And why not, when his old Manchester United teammates are doing the same? Poor old David Beckham has, as my granny Brolly used to say, the brains of a frog and fewer principles. For $200m over 10 years, he has become the Qataris’ poodle; smiling, posting heart-warming pics with the Sheikhs and getting a nice doggy treat when he is a good doggy. The only thing missing is the leash.
Gary Neville, meanwhile, is in Qatar courtesy of Qatari state-owned broadcaster beIN. When he appeared recently on the BBC’s Have I Got News For You, he asked Ian Hislop (referring to football): “Is it coming home?” Hislop said: “What, your reputation?” Neville, used to being hero-worshipped, was stunned. He gibbered a bit about going there “to highlight the issues”. Hislop said: “The other option is to stay at home and highlight their horrific abuses. You didn’t have to take the Qataris’ money. It is just not a very good defence.” Gary was unable to form a response, managing to get the words, “There’s …” out before coming to a standstill, so guest panellist Richard Madley chipped in, “It’s unbelievable. It’s all about money Gary, about mainline celebrities going over there for huge cheques. I don’t know what’s happened to people.”
Lionel Messi, meanwhile, is Saudi’s ambassador, signing up to a reported $25m a year. Ever since, he has been telling his almost 400 million social media followers what a wonderful place it is. Which it is, unless you are gay, trans, intellectual, a reformer, a woman, a social-justice activist, or a journalist. In which case, you are likely to become one of the disappeared or, if you are lucky, be tortured and let go. But, hey, they gave Lionel a lovely yacht and those sunsets are amazing from the deck.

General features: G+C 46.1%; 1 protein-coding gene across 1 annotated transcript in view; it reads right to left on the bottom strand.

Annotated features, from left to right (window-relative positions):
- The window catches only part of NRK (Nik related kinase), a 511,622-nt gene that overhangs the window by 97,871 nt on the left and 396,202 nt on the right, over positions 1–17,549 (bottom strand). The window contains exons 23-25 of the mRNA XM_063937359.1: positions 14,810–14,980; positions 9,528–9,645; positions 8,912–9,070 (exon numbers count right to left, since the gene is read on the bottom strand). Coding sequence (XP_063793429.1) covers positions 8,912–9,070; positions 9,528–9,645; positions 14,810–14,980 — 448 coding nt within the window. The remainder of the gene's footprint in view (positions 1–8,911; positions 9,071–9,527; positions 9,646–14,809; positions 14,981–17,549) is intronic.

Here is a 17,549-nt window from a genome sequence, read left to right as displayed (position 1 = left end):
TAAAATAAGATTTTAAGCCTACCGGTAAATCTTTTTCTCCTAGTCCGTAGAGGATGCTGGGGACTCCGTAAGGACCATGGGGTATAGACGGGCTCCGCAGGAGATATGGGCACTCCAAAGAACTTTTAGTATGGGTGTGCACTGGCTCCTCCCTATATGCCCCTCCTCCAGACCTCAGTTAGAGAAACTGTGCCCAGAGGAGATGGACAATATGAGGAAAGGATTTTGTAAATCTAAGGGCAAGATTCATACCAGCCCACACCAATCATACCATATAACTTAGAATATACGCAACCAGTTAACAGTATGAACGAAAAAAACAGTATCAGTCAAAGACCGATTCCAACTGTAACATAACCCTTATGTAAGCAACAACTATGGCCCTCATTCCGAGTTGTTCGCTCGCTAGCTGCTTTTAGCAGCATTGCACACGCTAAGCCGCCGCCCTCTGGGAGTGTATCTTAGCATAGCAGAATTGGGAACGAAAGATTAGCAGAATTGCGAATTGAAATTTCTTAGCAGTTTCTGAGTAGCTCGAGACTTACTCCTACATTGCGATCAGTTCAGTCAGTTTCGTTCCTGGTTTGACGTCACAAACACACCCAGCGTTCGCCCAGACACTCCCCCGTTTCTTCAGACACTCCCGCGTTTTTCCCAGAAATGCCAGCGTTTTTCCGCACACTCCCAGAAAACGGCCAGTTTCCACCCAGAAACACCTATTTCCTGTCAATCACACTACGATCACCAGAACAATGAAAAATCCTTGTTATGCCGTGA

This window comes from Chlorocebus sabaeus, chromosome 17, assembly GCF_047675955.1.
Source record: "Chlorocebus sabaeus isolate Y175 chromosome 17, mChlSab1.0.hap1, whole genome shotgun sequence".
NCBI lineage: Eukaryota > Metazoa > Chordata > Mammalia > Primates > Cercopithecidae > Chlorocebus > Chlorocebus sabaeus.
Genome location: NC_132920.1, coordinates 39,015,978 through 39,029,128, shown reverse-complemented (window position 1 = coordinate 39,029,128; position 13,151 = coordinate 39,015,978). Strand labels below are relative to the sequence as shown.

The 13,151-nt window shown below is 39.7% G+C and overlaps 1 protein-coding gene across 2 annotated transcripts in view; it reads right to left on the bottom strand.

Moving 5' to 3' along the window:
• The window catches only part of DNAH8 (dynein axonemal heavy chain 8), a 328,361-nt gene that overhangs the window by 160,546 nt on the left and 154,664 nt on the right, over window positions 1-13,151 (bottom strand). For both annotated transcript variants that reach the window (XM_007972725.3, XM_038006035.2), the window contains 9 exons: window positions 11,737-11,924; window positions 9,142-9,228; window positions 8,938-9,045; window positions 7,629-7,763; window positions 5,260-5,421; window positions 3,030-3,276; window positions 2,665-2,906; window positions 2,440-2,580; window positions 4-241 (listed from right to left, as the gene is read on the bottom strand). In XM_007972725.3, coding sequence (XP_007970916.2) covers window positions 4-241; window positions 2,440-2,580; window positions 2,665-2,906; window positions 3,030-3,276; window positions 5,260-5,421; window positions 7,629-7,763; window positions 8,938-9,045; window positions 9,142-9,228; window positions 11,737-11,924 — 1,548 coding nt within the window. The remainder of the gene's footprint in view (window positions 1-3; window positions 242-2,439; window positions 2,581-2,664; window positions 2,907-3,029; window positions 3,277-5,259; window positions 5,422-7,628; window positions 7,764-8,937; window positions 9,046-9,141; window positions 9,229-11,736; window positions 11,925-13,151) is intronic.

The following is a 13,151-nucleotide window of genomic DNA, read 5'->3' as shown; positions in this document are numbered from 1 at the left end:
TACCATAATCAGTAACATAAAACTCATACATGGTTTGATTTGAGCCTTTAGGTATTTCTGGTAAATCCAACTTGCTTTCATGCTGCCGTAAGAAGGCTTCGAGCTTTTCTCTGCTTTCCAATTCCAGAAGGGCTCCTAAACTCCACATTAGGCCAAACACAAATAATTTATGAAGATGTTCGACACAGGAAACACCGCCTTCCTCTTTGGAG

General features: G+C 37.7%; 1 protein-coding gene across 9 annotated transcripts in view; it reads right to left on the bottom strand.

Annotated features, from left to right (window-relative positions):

The pathetic truth is that these regimes know that they can buy humans. They know that activism has been more or less crushed by capitalism. They have bought up the media and governments and Fifa. The anchors and pundits are all part of the same hypocrisy, so all they had to do was start the tournament with a few sugary words about gays. With their embarrassment cured, they could go on to “concentrate on the football” which “unites us all”.
The Qatar authority hasn’t left anything to chance. In the run-up to the tournament, they recruited and contracted 40 supporters from each of the 32 qualifying teams. Each of the 1,280 people chosen signed a binding contract (drafted and overseen by lawyers) which included a term obliging them to “deliver positive messages about being in Qatar, to sing songs as directed and to respond to social media posts critical of Qatar’s World Cup as directed”. The contract, which specifies how they must dress, also contains the following clause: “You will be expected to stand up, sing the song, chant, wave your flags. Be ready in your shirt, flags and scarves to cheer and shout. To be clear, that is shout. Not weep, or scream, or (my favourite bit) collapse into a slough of melancholy.”
In return, each of the signatories received flights, match tickets, accommodation and $100 per day spending money.
These fans sold their souls for just $100 a day. Becks, Neville and our Roy must be pissing themselves at that.